"Basically, it (solar energy) runs inside the charge controller, which maintains the battery. The battery goes to an inverter, taking it from DC to AC power. The inverter runs three lights, the fan to make the fire nice and hot and at times, a radio," said Fleischmann. "On a day like today we'll be running straight off the panel without the battery. This one (unit) runs at 19 percent efficiency meaning that 19 percent of the sunlight that hits it is getting used."
The cost for the set-up was approximately $200 for the solar panel and additional parts. Randolph Auto Supply donated the battery to the school.
"We're hoping down the road to add more panels to be able to run the pump to move sap from the tank on the back of the truck to the big holding tank that supplies the evaporator," added Fleischmann.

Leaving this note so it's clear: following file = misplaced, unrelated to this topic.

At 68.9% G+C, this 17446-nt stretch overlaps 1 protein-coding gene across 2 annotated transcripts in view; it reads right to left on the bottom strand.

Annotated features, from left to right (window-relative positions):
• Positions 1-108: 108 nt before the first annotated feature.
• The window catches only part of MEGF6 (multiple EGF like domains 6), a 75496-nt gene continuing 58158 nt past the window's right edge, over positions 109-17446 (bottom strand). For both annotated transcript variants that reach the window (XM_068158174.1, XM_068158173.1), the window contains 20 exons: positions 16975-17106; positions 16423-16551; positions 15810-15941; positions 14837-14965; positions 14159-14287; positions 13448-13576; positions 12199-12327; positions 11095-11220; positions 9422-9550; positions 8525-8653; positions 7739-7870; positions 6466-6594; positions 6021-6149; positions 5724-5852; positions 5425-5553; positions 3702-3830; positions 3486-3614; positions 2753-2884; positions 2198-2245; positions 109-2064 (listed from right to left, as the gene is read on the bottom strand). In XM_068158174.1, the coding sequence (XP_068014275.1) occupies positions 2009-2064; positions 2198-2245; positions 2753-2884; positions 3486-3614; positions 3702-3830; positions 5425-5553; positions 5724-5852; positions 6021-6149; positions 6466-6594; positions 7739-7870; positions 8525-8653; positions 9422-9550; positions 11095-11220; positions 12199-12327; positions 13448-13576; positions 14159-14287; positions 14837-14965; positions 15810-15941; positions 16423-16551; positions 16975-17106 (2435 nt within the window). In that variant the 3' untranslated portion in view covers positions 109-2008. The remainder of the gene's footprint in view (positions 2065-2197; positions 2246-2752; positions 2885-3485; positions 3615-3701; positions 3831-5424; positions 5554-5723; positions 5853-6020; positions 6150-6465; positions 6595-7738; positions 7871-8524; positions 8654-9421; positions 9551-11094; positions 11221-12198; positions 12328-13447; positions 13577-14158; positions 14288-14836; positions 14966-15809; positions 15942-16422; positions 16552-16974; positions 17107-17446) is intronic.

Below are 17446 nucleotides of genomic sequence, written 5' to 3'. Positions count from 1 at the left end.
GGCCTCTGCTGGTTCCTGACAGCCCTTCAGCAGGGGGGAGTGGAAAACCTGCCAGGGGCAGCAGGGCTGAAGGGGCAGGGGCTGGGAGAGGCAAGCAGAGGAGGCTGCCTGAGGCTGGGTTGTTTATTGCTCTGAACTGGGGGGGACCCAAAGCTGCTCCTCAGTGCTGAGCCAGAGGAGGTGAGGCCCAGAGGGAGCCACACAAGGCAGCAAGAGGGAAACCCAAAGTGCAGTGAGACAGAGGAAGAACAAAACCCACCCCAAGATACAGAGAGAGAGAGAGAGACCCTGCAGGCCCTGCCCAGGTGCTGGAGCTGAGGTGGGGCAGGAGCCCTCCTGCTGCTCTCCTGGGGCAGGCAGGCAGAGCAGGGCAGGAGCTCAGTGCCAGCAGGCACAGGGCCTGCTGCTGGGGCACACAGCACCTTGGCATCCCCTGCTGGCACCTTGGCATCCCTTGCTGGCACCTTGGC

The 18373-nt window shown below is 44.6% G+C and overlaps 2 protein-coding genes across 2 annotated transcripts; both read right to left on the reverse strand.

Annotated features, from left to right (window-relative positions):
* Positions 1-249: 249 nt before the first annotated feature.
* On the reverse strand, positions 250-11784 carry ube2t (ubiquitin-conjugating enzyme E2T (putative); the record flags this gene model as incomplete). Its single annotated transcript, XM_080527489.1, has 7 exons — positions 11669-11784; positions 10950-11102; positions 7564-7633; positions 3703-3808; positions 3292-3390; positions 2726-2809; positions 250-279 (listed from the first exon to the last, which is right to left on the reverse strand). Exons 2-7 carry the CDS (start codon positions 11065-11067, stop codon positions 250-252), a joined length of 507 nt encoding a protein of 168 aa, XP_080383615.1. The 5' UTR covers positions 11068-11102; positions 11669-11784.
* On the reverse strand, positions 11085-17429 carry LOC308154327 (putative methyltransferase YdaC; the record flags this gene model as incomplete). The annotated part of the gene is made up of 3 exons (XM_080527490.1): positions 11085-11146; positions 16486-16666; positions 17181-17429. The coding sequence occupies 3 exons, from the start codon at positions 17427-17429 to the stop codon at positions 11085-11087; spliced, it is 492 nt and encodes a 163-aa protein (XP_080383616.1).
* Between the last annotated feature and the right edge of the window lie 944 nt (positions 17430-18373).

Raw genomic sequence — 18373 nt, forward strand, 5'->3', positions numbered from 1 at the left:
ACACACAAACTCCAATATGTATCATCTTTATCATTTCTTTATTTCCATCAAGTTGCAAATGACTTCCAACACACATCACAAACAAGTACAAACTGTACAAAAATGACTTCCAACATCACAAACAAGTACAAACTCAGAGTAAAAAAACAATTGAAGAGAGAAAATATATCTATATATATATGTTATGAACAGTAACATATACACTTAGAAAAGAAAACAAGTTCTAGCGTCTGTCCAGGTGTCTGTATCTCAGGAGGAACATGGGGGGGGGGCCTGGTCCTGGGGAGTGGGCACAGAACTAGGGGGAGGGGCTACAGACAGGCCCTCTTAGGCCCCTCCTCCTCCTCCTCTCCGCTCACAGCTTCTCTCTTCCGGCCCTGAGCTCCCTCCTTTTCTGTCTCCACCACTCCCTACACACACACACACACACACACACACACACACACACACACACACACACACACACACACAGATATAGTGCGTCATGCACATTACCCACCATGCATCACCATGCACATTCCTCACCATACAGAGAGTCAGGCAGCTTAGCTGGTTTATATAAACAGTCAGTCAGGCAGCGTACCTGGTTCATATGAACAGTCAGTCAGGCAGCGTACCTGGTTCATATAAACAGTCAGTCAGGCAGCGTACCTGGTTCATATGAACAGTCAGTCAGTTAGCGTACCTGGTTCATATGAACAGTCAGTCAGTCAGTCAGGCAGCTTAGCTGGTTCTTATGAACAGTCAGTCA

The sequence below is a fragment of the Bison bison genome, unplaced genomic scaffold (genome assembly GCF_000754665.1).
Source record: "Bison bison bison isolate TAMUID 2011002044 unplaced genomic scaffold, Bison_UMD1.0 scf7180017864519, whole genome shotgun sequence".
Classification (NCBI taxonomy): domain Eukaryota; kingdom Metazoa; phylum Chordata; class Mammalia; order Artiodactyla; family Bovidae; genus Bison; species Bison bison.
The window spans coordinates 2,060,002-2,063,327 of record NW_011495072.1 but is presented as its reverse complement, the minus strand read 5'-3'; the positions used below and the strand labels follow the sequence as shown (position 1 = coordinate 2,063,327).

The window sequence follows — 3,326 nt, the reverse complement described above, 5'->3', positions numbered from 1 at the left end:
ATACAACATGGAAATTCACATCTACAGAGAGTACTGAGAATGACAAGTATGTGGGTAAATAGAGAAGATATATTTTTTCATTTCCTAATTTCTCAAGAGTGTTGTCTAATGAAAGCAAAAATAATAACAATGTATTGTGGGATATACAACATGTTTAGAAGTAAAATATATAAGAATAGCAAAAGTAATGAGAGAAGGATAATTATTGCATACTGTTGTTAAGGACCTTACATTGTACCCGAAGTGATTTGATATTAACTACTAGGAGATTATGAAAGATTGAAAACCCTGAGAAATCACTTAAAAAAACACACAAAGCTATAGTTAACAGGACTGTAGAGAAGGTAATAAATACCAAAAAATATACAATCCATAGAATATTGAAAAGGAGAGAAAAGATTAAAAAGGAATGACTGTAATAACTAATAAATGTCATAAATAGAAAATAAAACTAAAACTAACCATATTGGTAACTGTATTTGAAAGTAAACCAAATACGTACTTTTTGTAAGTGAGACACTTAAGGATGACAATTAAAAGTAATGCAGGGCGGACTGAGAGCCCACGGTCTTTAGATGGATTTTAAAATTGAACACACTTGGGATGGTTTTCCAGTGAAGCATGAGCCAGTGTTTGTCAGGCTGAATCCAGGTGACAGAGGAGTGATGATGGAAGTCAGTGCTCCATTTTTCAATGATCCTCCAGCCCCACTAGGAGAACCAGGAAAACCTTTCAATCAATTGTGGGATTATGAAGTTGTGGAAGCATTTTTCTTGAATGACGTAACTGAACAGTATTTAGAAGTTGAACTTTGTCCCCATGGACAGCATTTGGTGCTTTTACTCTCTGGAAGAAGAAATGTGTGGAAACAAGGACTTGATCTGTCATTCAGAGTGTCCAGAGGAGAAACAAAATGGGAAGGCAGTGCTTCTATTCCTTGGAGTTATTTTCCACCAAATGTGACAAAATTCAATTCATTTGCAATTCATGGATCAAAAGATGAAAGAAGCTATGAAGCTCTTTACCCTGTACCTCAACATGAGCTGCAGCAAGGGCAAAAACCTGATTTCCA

Every opportunity was taken to make this fun outing a learning experience with the teens having an opportunity to give their opinions. The kids had some impressive and valid reasons for their answers.
"I'd like to point out an aspect of the project that might go unnoticed - hard labor," added DeCarlo. "We want our students to experience challenging and physically demanding work. We could have tubing to collect sap from the trees in our sugar bush, but we don't, because we believe that carrying 5-gallon buckets full of sap and carrying wood for splitting is very valuable ... an experience that the video-gaming generation needs. The reward of a job well done after investing some muscle and sweat had great value for character development. We just prefer to remain 'old school' on this!"